I finished the Norwegian translation of Franz Kafka’s ‘The Trial’ a few days ago. It was everything I thought it not to be, and that’s embarrasing since Kafka is one of the most renown writers of the 20th century. Most of Kafka’s work was published after his death, against his own wishes, by his friend, Max Brod. (Although it may be the case that Kafka knew Brod would never burn all his work, as he requested; Brod claims so in the afterword to ‘The Trial.’) The Trial is not the best book I’ve read, but then again, I expected something else, so what to expect?
The part that stood out and which I like the best is the short story “Before the Law” in one of the last chapters. It’s about a farmer that wants to gain access to the law, but the gatekeeper won’t let him in. It’s quite an absurd story, but it fits very well in the context of the book. The main character in ‘The Trial’ discusses the story with a priest, and their discussion is also one of the highlights of the book. In fact, the entire chapter containing “Before the Law” is brilliant.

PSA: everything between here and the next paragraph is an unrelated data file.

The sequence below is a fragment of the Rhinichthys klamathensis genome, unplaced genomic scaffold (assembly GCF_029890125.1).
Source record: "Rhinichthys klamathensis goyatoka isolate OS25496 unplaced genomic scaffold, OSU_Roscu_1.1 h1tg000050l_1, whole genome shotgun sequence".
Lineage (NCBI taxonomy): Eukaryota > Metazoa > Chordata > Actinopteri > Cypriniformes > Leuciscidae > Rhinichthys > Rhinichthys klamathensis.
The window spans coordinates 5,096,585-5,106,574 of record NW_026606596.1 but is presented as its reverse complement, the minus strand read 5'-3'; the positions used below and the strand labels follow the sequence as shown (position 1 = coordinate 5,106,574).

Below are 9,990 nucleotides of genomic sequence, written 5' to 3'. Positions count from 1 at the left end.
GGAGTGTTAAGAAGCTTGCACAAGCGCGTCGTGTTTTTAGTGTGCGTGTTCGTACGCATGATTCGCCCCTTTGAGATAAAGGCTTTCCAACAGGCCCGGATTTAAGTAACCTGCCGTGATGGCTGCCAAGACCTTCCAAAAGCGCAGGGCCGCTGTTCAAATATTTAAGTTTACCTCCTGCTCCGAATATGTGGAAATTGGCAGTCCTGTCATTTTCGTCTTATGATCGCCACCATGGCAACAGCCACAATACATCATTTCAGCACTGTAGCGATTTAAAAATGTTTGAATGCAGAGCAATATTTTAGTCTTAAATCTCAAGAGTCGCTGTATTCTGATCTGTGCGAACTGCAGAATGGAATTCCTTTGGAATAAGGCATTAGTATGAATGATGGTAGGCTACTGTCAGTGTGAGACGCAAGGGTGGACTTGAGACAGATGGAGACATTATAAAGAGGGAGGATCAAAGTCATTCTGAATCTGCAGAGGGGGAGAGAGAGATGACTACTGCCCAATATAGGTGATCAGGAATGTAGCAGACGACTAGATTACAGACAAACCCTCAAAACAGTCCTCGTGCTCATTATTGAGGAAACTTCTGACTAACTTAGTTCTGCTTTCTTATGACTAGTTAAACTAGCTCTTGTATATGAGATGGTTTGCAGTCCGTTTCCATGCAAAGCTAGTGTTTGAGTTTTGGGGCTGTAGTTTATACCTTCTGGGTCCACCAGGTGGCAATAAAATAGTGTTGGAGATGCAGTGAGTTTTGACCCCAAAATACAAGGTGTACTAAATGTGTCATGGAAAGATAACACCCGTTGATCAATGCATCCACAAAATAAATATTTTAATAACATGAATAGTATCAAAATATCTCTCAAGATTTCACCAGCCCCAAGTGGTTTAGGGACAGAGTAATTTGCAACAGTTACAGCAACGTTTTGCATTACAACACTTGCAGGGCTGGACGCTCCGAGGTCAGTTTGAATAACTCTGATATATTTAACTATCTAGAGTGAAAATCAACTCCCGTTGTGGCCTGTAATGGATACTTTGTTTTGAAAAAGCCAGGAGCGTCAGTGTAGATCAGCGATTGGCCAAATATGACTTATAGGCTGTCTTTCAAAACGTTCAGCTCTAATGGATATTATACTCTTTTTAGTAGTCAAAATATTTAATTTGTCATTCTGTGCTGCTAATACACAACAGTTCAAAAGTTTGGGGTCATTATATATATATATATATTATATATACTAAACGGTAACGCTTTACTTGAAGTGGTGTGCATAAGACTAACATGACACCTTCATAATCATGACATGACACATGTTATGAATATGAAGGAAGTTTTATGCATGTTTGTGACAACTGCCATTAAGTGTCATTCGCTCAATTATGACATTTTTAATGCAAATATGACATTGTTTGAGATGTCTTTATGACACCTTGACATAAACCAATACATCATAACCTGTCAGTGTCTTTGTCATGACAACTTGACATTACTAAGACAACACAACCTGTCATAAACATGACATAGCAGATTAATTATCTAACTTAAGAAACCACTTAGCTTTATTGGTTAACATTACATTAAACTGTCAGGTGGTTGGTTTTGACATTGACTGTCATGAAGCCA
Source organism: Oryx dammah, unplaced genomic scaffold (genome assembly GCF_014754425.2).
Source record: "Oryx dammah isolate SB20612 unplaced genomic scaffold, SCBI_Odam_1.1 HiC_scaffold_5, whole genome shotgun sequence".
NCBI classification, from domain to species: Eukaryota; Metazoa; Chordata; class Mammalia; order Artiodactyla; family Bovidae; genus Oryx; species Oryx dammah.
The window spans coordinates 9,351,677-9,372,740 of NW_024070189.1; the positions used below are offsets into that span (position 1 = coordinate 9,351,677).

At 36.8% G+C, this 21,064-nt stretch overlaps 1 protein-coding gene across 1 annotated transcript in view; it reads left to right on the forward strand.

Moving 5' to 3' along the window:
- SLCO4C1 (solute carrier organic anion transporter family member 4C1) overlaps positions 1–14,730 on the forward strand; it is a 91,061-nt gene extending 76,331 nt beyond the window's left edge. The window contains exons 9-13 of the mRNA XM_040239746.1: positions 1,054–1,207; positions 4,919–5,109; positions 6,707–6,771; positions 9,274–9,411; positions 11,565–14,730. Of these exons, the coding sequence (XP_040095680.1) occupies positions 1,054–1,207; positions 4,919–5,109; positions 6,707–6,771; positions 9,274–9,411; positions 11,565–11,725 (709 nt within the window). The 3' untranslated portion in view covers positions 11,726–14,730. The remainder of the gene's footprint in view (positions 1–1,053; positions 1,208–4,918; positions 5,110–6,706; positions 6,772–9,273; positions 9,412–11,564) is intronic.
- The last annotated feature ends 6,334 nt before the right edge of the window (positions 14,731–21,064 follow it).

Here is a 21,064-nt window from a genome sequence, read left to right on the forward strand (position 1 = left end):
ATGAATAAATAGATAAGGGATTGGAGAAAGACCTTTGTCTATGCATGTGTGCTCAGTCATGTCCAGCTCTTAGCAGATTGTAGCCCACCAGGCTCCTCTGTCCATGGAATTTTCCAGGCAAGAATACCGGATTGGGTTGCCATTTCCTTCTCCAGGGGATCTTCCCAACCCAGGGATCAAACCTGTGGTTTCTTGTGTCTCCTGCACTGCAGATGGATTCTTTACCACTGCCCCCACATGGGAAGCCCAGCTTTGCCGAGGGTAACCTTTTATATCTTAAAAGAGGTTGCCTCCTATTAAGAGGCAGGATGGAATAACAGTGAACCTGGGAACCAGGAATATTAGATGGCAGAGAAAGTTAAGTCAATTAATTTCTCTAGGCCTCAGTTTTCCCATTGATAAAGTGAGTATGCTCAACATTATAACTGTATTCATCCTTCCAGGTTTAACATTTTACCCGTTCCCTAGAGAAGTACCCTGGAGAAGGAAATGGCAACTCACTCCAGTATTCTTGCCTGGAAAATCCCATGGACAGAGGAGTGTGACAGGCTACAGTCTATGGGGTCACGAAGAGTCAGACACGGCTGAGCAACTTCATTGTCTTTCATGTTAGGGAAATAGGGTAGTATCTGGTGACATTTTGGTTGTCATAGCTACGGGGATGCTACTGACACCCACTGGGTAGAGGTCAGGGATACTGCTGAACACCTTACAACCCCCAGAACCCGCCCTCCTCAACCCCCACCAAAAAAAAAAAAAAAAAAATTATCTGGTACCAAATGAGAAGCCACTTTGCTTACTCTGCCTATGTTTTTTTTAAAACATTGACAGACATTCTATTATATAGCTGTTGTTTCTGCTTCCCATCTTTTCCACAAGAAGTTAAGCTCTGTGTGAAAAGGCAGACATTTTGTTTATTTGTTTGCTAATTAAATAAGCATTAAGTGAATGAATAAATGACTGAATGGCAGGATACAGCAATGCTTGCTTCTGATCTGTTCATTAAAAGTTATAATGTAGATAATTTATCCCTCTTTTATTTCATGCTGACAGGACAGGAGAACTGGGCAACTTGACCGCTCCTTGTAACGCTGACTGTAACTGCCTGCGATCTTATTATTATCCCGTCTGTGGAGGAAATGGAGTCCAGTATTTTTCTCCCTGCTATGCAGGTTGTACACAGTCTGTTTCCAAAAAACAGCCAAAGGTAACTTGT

Kafka has very precise language, and excercises full control over the tone in his writing. I wonder how it is to read him in the original German. If for nothing else, everyone who writes probably has something to learn from Kafka: Begin with the English translation of “Before the Law” (I planned to publish it here, but got second thoughts; you know, copyright and that kind of stuff).